You decide getting an attorney is probably a good move. You’ve probably already said too much. You don’t even know what attorney to call. It’s after midnight on a Saturday.

You think of the attorney who helped you with your business that one time. Oh and the attorney your parents used to get their wills and estate planning all set up? Oh and your daughter’s friend’s mom’s is an attorney! But she mostly does custody cases. Should you call one of them? No.

You don’t want just any attorney. You want an attorney who knows self defense laws and gun laws. Attorneys specialize, just like doctors. You don’t go to your family doctor for brain surgery. Most attorneys don’t know much about self-defense laws. 

Without your cell phone (remember, the police took that when they took your gun) it is unlikely you will be able to search for a good criminal defense attorney in the area. 

Let’s pretend you had thought to call an attorney before the police arrived. Before that attorney gets out of bed to drive to the station, he wants a retainer. $5,000 he says.

Be real with yourself. Do you realistically have access to that amount of money in the middle of the night on a weekend? If so, good for you. For many people, that would be tough. 

Will You Want to Pay For an Attorney?

Maybe you will decide that you don’t want to pay for an attorney.

They aren’t cheap! Especially the good ones! It’s going to cost money. Big money. You don’t have that kind of money. You’re an average American. You live paycheck to paycheck.

Looking at that big dollar amount you decide to just answer their questions without the attorney. You’re innocent after all. You have nothing to hide.

Please read this book! (Affiliate Link) It is a quick read. It will open your eyes to things you never knew you never knew. The book drives home the point that innocent people talk to the police because they think they have nothing to hide but it can go sideways on them quickly.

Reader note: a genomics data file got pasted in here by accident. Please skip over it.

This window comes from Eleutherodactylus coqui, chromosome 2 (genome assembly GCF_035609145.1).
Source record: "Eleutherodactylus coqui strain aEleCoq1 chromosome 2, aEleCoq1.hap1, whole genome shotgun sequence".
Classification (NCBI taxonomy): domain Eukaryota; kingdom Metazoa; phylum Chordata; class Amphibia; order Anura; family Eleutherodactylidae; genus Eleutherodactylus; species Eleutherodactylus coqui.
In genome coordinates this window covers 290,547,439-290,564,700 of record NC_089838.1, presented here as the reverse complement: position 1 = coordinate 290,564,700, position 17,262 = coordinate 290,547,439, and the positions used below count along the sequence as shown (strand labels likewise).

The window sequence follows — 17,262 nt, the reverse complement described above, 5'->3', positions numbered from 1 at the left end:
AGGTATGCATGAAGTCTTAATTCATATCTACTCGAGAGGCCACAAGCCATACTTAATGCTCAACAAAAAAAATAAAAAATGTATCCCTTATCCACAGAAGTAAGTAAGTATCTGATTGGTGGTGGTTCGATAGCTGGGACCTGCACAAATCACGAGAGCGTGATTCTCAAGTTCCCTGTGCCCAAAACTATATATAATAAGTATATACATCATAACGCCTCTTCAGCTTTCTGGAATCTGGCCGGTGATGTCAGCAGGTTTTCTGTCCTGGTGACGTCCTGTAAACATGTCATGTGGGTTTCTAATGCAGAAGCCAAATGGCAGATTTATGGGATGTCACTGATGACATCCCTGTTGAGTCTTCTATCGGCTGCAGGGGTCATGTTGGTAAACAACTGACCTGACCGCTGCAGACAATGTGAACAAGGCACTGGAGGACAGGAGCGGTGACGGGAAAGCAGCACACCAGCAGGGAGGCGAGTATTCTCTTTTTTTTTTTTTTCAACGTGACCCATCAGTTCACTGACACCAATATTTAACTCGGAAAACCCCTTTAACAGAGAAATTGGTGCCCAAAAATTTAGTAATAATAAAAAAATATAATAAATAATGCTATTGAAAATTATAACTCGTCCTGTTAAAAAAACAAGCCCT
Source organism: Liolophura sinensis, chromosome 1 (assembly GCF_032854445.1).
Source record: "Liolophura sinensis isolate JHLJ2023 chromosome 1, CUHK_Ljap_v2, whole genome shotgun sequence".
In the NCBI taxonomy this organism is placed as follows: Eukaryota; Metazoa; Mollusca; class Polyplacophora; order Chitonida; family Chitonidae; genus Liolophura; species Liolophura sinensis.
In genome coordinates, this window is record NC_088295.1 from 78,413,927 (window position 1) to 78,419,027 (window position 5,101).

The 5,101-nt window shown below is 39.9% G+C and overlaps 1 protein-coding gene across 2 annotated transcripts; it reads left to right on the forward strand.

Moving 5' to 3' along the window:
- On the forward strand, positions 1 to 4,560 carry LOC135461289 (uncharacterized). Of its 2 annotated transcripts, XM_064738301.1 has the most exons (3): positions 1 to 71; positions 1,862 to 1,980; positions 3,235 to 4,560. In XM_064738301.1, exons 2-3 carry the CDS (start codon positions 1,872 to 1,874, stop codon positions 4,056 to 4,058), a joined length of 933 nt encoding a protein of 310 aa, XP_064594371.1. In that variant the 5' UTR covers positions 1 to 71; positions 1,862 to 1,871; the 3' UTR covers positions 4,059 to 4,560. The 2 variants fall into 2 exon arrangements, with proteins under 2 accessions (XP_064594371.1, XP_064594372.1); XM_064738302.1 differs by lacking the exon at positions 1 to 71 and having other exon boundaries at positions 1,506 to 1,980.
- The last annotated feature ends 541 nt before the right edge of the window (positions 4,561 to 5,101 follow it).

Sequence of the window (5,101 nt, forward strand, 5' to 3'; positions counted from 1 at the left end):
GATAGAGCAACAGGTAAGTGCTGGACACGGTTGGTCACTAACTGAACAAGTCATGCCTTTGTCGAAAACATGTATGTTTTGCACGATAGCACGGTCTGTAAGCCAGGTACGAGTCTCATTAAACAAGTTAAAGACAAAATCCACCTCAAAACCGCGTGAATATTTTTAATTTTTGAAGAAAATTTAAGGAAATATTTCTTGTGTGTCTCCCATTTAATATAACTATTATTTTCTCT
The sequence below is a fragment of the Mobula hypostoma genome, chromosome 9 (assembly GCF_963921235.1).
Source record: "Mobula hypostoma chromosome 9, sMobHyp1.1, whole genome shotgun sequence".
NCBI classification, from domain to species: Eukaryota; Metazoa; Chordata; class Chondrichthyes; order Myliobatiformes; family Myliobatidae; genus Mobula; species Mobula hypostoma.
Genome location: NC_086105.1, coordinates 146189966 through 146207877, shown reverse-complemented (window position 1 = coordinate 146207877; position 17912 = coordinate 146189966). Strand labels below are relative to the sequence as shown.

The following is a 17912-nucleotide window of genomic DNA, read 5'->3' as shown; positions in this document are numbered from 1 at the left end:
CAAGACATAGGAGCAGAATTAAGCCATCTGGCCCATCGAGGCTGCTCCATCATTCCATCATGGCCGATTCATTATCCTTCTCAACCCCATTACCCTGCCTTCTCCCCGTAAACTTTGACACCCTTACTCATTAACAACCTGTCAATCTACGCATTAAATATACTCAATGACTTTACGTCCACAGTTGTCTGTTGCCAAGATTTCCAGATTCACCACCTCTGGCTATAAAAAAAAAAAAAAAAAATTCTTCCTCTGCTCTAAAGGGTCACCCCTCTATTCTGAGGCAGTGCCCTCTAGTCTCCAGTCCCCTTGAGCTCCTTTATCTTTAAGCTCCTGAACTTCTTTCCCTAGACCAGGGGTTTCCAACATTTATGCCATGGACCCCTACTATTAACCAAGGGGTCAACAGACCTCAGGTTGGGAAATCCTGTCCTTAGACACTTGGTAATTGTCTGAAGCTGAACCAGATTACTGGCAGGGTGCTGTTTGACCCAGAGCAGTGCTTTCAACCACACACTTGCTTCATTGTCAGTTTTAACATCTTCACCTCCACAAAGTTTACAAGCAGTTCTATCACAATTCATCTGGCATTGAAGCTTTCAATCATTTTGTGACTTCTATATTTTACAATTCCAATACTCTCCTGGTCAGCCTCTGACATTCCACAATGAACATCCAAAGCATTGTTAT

The investigation takes time. You have the option of posting bail or sitting in jail while you wait.

If bail is set at $50,000, can you come up with the money? Do you have family that can help? (Remember, it is the middle of the night on the weekend.)

What if bail is set higher? $100,000? or $150,000?

Do you have a plan for your children while you’re in jail waiting?

Will you have to miss work? Will those lost wages affect you being able to pay the mortgage this month? 


We think it will all be slam dunk. Real life is always messy though. Things are complicated. 

Turns out the bad guy had an accomplice. His partner was sitting in a truck waiting. He came forward as a witness. His testimony conflicts with your side of the story. 

The prosecutor is really good at his job. His job is to find any angle he can to show that you were not justified. And you served him the angle he needed on a silver platter. Unknowingly of course.

Remember the 911 recording with Tracy? The one where you bared you soul to her friendly voice? Well it has been played over and over in the courtroom during this trial. As you listen to your voice you don’t even remember all those things you said. You were in shock. 

But there’s no denying it. You said to Tracy that “you wished you wouldn’t have shot him.”

I understand what you meant. You are a good person. Shooting another human being was hard on you. You had regret about the situation. When you said it you meant it more in a way of you wished the whole event wasn’t happening. 

But the prosecutor is using it as an angle. He is trying to show the jury that you had doubt in your mind about whether the man was actually a threat to you. The prosecutor has influenced the jury by playing the clip over and over and trying to spin it.

See in the courtroom it’s not completely about what actually happened that night. It’s about what is perceived to have happened. You’re trying to paint one picture, while the prosecutor is painting a competing one. It’s about who is more convincing now. You are wondering if you should have spent the money to get an attorney that specializes in criminal defense cases instead of going for the friend of friend who gave you a good deal.